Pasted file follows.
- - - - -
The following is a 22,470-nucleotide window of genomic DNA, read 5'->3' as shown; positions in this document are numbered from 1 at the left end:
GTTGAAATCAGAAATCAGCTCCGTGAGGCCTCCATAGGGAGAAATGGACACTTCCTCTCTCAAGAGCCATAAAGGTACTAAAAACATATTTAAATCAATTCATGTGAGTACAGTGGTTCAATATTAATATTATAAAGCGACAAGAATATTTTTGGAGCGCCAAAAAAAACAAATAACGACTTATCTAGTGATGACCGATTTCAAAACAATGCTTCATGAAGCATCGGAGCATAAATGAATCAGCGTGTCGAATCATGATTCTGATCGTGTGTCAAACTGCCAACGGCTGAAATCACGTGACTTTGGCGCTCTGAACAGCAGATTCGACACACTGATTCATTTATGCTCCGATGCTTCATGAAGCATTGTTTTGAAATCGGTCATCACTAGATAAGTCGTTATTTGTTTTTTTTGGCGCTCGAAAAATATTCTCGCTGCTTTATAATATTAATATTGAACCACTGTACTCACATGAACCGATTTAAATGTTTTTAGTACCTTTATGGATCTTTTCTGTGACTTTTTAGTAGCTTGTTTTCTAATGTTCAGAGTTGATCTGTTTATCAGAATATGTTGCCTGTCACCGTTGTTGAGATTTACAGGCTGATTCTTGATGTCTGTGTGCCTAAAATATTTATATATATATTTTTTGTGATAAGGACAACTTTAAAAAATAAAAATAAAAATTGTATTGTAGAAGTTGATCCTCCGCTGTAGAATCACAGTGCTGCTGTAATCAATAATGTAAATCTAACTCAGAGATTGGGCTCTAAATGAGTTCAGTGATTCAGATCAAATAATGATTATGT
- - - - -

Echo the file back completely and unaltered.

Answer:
The following is a 22,470-nucleotide window of genomic DNA, read 5'->3' as shown; positions in this document are numbered from 1 at the left end:
GTTGAAATCAGAAATCAGCTCCGTGAGGCCTCCATAGGGAGAAATGGACACTTCCTCTCTCAAGAGCCATAAAGGTACTAAAAACATATTTAAATCAATTCATGTGAGTACAGTGGTTCAATATTAATATTATAAAGCGACAAGAATATTTTTGGAGCGCCAAAAAAAACAAATAACGACTTATCTAGTGATGACCGATTTCAAAACAATGCTTCATGAAGCATCGGAGCATAAATGAATCAGCGTGTCGAATCATGATTCTGATCGTGTGTCAAACTGCCAACGGCTGAAATCACGTGACTTTGGCGCTCTGAACAGCAGATTCGACACACTGATTCATTTATGCTCCGATGCTTCATGAAGCATTGTTTTGAAATCGGTCATCACTAGATAAGTCGTTATTTGTTTTTTTTGGCGCTCGAAAAATATTCTCGCTGCTTTATAATATTAATATTGAACCACTGTACTCACATGAACCGATTTAAATGTTTTTAGTACCTTTATGGATCTTTTCTGTGACTTTTTAGTAGCTTGTTTTCTAATGTTCAGAGTTGATCTGTTTATCAGAATATGTTGCCTGTCACCGTTGTTGAGATTTACAGGCTGATTCTTGATGTCTGTGTGCCTAAAATATTTATATATATATTTTTTGTGATAAGGACAACTTTAAAAAATAAAAATAAAAATTGTATTGTAGAAGTTGATCCTCCGCTGTAGAATCACAGTGCTGCTGTAATCAATAATGTAAATCTAACTCAGAGATTGGGCTCTAAATGAGTTCAGTGATTCAGATCAAATAATGATTATGT